Paying for mediocrity

Heading in the wrong direction

Denis MacShaneDenis MacShane
"I wouldn't start out from here" is, so we are told, a typical Irishism. The term may have been heard once a long time ago deep in rural Ireland spoken by a native to a lost visitor, or might not and instead be wholly fabricated. So it is a matter of speculation what destination Denis MacShane had in mind when he set out on his journey, the one in an article in the New Statesman, see HERE.

The article sets off with MacShane being in philosophical mood about left wing parties in Europe changing their leaders to regain lost ground. There is welter of foreign name dropping but not one name from the UK in general and Nulabour in particular. So at first you might think that MacShane is feeling sorry for these Continentals as, here in the UK, all is well and not just Nulabour but the whole country are happy with the current Prime Minister. Later, after reading on, you might think that MacShane is too much of a wimp to say that Gordon Brown is awful and we should copy the Continental lead and find a new leader. That would be wrong as well. For although MacShane set off in this Continental direction it is obvious that, close to the end of his article, he wavers and swerves off line; for he ends up giving a homily on the funding of political parties.

Here it is -

"Are there lessons for Labour to learn from the turmoil on the European democratic left? One common strand appears to be the cost of giving up political education as part of the centre left's work. Political leaders who cannot explain the world to their own followers do not create followers who can then explain the world to voters. Britain's Electoral Commission has an annual bonanza of £27m of taxpayers' money, yet there is not a single MP or councillor who knows what this money is spent on. Giving that cash to political parties for policy education would be a start, but after 11 years in power Labour has still not understood that democracy has to be paid for by the democracy, not by outside funders".

A new leader for a German political party is, like public funding for politics, a subject in its own right and I have to say that, personally, if I were to offer directions here, I would not start out on the funding issue by going via Germany - if you see what I mean. But then this is a typical McShaneism. I would hazard a guess that even the good readers of the New Statesman find this, funding and Germany, an odd mixture. If Nulabour is running out of funds then MacShane should say so.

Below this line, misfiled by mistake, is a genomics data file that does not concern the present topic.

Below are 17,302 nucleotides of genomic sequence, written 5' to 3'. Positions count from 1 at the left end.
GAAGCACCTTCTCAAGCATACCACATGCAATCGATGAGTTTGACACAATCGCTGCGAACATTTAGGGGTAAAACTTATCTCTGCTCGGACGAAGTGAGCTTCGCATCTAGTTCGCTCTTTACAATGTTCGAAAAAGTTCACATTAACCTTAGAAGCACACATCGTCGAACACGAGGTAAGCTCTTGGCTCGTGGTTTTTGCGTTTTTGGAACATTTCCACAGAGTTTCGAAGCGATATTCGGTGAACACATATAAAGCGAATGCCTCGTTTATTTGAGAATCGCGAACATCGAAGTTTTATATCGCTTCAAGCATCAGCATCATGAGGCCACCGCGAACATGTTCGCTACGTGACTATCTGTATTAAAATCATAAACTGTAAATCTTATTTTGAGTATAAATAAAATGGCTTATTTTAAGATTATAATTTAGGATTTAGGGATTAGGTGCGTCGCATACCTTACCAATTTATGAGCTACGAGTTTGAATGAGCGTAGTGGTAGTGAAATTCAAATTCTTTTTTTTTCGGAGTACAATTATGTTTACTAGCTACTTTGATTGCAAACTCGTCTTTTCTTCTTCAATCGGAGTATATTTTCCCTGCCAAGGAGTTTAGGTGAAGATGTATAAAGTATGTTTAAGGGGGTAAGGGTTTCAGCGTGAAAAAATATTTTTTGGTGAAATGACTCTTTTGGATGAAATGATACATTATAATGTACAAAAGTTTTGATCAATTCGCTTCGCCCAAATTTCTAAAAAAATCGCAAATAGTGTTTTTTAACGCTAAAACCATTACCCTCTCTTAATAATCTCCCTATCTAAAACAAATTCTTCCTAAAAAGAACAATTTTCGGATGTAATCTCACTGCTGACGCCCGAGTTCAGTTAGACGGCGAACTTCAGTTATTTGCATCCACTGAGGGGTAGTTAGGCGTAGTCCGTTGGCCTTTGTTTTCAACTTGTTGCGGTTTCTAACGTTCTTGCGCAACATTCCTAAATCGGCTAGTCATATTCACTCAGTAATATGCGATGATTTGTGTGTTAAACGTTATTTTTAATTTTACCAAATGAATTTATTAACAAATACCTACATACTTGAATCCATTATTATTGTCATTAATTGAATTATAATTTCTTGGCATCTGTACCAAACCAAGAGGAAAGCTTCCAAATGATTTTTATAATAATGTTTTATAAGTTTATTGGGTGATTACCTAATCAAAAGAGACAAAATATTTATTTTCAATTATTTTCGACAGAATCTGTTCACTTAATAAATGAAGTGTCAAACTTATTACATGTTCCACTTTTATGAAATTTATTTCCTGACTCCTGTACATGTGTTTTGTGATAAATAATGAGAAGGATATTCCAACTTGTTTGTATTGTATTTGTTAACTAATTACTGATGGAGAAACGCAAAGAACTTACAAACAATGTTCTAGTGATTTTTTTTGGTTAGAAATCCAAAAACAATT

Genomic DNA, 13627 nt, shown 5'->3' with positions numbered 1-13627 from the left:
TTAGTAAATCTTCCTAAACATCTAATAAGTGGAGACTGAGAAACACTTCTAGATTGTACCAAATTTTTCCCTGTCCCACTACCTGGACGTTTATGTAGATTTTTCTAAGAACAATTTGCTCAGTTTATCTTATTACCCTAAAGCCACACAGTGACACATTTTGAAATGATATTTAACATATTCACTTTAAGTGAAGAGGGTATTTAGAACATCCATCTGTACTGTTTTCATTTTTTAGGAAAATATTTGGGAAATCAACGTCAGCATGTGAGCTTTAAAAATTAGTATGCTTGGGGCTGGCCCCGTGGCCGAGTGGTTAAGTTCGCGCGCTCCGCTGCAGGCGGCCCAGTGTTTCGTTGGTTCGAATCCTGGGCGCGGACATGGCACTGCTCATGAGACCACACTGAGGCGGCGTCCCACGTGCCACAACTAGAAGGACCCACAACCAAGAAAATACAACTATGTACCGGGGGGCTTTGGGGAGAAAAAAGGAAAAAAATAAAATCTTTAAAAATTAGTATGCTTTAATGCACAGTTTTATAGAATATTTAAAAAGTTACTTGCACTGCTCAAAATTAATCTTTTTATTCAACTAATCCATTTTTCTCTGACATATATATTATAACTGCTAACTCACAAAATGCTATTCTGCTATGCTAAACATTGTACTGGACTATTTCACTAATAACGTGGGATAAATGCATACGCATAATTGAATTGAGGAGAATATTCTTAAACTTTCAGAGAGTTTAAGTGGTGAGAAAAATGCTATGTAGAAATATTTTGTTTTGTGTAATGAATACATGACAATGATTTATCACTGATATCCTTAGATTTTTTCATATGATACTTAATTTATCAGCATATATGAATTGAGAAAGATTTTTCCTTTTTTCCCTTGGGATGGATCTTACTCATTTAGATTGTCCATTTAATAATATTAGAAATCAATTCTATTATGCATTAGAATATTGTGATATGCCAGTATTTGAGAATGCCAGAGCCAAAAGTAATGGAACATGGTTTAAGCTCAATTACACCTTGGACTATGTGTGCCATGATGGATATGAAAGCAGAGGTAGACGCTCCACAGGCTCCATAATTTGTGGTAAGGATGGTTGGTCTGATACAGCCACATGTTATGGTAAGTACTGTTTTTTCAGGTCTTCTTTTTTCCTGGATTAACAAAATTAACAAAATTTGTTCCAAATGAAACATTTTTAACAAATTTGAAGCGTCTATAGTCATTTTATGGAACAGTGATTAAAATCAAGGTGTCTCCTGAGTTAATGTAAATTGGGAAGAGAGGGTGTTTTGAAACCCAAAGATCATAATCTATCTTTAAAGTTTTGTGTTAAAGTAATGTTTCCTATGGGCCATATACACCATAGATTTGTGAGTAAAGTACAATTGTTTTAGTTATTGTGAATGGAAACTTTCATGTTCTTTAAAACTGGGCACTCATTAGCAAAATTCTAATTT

Ignoring the bulk of MacShane's article, as I fancy many New Statesman readers will do, we see the best bits are in the quote above. The notion of -

"political education as part of the centre left's work" - is so pompous. Had Nulabour spent less time 'educating' and more time governing they might not have 'lost ground'. And the last 10 years have been an education in itself for many voters.

Then MacShane claims that of the £27m cost of the Electoral Commission there is -

"not a single MP or councillor who knows what this money is spent on".

Is this man mad? The fact is as an MP he employs staff, well we assume he does, who on his behalf could do a little research and find out what happened to this money. A little research would also show that the Electoral Commission has been critical of the present government on several occasions, so is this the root of the problem that MacShane has with the Electoral Commission?

MacShane also says that -

Labour has still not understood that democracy has to be paid for by the democracy, not by outside funders.

This misses so much, the public who are the bedrock of the democratic process, 'pay' for the process whether they participate by voting or not. In fact in terms of value the public pay a lot out but get very little back and it was Nulabour who promised the public a vote on the Lisbon Treaty/Constitution but then withdrew the offer. As for outside funders, one can only assume that the Trade Unions are either content to be taken for suckers by Nulabour or are threatening to stop funding the party. If it is the latter then it is not before time that the unions are more careful with their members' money; so no wonder MacShane is bleating about public funding for political parties. We started with an Irishism and we will end with an Americanism: "if it ain't broke don't fix it". Denis MacShane should realise that Nulabour is more than broke, it's ruined and money,from either the public or outside funders, won't fix it.